Their instructors are thoughtful and enthusiastic, and provide all necessary equipment, from wetsuits to boards.

Important for all parents, Learn to Surf LA is vigilant about fun, but also safety practices including investing in the pricier but less “dangerous” surfboards. For 12 years, they’ve been recognized for the safety track record and exceptional customer service.

BRUNCH the next day was our final meal on our dining tour. I chose Cobi’s as much for its cuisine as for its riot of design and color. Deemed one of Santa Monica’s top eateries, it’s the 2020 wild child of designer Cobi Marsh and partner chef Lance Mueller.

We walked from Shutters down Main Street, keeping a careful eye out for the restaurant. Main Street, as you may know, isn’t the most visually stimulating of streets. Then suddenly *BOOM*, you’re staring at a bright pink building with green trim.

It’s a jewel box of a restaurant, opening up to a bar with silk flowers, hung by their stems, coating the ceiling. The dining room is festooned in pink floral wallpaper. Textures and patterns, from the upholstery to the mismatched vintage china, create a cozy yet energetic atmosphere complimenting the eclectic, primarily Southeast Asian menu.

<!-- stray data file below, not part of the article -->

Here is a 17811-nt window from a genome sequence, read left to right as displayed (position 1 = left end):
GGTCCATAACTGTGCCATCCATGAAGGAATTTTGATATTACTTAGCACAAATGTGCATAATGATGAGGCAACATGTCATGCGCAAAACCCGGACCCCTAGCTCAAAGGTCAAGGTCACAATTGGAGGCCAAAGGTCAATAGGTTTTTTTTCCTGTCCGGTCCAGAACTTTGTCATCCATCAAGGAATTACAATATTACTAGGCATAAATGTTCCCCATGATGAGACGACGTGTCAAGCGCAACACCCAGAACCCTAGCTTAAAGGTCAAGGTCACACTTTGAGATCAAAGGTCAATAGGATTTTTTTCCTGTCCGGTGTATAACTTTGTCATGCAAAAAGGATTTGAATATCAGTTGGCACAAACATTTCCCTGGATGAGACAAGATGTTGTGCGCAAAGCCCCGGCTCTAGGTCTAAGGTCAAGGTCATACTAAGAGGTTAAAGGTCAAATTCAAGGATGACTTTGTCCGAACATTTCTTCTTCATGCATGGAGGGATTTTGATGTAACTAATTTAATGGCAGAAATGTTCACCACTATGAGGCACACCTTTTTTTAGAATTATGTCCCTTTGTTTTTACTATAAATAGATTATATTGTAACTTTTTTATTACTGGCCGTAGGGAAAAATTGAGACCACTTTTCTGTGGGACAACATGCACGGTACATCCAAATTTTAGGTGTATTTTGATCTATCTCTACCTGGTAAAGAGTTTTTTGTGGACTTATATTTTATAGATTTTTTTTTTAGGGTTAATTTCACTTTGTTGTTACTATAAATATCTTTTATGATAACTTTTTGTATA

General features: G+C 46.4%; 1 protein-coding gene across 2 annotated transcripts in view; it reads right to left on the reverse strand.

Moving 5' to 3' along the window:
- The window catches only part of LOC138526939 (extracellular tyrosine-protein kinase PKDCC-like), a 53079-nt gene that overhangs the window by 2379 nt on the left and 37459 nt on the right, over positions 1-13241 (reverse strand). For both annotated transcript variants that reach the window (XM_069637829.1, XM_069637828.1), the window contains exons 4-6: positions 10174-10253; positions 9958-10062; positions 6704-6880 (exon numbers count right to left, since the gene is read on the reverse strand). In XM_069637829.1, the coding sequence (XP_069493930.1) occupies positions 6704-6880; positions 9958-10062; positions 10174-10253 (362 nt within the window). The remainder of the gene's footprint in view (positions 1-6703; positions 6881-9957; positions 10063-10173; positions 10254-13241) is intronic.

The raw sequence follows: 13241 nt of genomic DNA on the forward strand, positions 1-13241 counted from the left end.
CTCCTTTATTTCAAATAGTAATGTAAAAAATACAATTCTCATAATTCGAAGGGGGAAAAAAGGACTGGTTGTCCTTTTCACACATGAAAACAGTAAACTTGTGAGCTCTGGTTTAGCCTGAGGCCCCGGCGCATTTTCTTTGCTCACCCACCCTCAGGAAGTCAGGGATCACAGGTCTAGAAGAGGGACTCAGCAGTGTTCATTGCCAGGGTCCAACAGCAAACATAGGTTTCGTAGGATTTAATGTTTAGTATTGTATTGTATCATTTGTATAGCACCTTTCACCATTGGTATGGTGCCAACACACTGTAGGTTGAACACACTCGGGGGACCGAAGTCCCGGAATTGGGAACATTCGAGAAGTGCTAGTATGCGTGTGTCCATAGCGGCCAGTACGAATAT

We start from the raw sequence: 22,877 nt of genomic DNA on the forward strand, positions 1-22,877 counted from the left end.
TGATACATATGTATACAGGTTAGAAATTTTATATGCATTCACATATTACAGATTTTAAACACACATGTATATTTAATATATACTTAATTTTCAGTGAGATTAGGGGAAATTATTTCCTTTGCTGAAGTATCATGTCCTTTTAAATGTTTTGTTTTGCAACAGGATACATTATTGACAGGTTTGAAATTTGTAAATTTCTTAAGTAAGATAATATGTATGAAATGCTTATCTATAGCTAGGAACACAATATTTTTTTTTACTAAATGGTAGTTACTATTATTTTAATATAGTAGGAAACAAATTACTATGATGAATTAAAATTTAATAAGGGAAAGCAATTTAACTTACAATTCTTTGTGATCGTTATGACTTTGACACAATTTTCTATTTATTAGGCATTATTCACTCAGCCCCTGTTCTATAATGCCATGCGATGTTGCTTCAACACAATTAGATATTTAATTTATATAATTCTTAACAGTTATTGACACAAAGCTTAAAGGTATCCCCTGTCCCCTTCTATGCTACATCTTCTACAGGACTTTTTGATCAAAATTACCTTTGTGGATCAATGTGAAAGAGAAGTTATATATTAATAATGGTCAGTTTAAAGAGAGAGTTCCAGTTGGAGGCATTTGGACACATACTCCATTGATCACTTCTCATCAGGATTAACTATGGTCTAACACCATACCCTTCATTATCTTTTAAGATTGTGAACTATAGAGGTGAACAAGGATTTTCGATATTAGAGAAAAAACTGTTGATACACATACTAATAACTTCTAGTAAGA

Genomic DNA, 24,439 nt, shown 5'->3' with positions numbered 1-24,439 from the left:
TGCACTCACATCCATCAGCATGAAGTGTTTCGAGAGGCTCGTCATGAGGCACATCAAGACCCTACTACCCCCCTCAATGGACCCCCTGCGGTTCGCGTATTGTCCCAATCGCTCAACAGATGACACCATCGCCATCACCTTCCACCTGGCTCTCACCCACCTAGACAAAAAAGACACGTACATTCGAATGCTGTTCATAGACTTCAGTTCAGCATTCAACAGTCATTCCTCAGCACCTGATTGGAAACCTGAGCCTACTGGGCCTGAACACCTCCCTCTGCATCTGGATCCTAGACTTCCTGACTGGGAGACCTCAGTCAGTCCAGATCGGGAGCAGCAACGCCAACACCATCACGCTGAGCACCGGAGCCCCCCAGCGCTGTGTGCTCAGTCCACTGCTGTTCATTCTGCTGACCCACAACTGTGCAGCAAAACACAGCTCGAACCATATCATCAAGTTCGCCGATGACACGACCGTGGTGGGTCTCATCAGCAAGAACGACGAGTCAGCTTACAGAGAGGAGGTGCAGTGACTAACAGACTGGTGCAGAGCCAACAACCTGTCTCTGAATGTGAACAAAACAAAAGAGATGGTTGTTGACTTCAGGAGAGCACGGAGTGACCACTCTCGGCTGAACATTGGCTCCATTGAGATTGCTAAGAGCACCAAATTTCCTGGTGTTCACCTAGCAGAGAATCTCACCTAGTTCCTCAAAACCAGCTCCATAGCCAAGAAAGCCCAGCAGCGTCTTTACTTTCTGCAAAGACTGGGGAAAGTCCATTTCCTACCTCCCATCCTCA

We sat on the patio, the outdoor flora equivalent of its interior. It’s bustling - tables are full and a handful of hopeful diners loiter by the hostess.

To start, we ordered the large grilled prawns in ginger and yellow bean sauce. My son was momentarily taken aback, realizing he’d have to snap the heads off. But he did, and they were super tasty.

I sipped the Ginger Pear cocktail, a light not-too-sweet drink with soju, pear purée, ginger, sparkling wine. Soju, as you may know, is a rice-based “Korean vodka.” It’s never caught on in the U.S., probably because it has half the alcoholic content of our own vodka.